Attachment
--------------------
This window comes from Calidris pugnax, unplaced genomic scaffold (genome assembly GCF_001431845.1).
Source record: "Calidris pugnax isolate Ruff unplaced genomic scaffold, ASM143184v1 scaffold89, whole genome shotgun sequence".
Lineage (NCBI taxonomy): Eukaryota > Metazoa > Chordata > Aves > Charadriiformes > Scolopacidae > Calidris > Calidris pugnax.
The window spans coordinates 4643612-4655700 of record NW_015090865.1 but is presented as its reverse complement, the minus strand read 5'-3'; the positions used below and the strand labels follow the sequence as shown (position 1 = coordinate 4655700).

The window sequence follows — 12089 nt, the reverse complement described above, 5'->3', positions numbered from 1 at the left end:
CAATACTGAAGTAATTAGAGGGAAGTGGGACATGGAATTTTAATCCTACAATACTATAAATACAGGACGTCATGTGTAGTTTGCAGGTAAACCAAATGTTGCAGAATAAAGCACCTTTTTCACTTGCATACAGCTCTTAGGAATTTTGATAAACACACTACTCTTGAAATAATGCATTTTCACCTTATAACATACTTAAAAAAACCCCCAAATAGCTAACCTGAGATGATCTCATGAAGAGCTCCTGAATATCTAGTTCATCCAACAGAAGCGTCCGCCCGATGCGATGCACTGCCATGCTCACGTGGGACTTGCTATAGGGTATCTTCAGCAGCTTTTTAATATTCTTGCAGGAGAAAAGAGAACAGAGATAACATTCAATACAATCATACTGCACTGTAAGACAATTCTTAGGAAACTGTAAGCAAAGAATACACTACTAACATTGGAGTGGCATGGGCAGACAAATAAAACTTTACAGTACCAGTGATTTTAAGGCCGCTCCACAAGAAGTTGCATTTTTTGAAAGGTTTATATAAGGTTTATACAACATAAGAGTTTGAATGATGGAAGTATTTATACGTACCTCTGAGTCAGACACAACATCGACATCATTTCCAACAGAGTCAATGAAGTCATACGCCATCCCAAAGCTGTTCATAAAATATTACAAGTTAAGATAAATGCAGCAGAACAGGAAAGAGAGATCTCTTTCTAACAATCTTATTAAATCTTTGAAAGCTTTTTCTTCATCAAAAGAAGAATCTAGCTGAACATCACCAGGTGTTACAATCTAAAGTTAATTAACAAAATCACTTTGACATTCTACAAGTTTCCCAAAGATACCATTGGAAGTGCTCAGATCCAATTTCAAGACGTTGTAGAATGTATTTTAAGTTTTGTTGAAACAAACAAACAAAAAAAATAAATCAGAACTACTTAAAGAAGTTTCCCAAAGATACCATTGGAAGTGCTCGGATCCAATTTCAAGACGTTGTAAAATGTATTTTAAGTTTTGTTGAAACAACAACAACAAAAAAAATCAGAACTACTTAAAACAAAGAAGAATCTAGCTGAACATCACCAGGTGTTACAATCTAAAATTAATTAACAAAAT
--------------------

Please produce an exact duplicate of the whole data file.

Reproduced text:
This window comes from Calidris pugnax, unplaced genomic scaffold (genome assembly GCF_001431845.1).
Source record: "Calidris pugnax isolate Ruff unplaced genomic scaffold, ASM143184v1 scaffold89, whole genome shotgun sequence".
Lineage (NCBI taxonomy): Eukaryota > Metazoa > Chordata > Aves > Charadriiformes > Scolopacidae > Calidris > Calidris pugnax.
The window spans coordinates 4643612-4655700 of record NW_015090865.1 but is presented as its reverse complement, the minus strand read 5'-3'; the positions used below and the strand labels follow the sequence as shown (position 1 = coordinate 4655700).

The window sequence follows — 12089 nt, the reverse complement described above, 5'->3', positions numbered from 1 at the left end:
CAATACTGAAGTAATTAGAGGGAAGTGGGACATGGAATTTTAATCCTACAATACTATAAATACAGGACGTCATGTGTAGTTTGCAGGTAAACCAAATGTTGCAGAATAAAGCACCTTTTTCACTTGCATACAGCTCTTAGGAATTTTGATAAACACACTACTCTTGAAATAATGCATTTTCACCTTATAACATACTTAAAAAAACCCCCAAATAGCTAACCTGAGATGATCTCATGAAGAGCTCCTGAATATCTAGTTCATCCAACAGAAGCGTCCGCCCGATGCGATGCACTGCCATGCTCACGTGGGACTTGCTATAGGGTATCTTCAGCAGCTTTTTAATATTCTTGCAGGAGAAAAGAGAACAGAGATAACATTCAATACAATCATACTGCACTGTAAGACAATTCTTAGGAAACTGTAAGCAAAGAATACACTACTAACATTGGAGTGGCATGGGCAGACAAATAAAACTTTACAGTACCAGTGATTTTAAGGCCGCTCCACAAGAAGTTGCATTTTTTGAAAGGTTTATATAAGGTTTATACAACATAAGAGTTTGAATGATGGAAGTATTTATACGTACCTCTGAGTCAGACACAACATCGACATCATTTCCAACAGAGTCAATGAAGTCATACGCCATCCCAAAGCTGTTCATAAAATATTACAAGTTAAGATAAATGCAGCAGAACAGGAAAGAGAGATCTCTTTCTAACAATCTTATTAAATCTTTGAAAGCTTTTTCTTCATCAAAAGAAGAATCTAGCTGAACATCACCAGGTGTTACAATCTAAAGTTAATTAACAAAATCACTTTGACATTCTACAAGTTTCCCAAAGATACCATTGGAAGTGCTCAGATCCAATTTCAAGACGTTGTAGAATGTATTTTAAGTTTTGTTGAAACAAACAAACAAAAAAAATAAATCAGAACTACTTAAAGAAGTTTCCCAAAGATACCATTGGAAGTGCTCGGATCCAATTTCAAGACGTTGTAAAATGTATTTTAAGTTTTGTTGAAACAACAACAACAAAAAAAATCAGAACTACTTAAAACAAAGAAGAATCTAGCTGAACATCACCAGGTGTTACAATCTAAAATTAATTAACAAAAT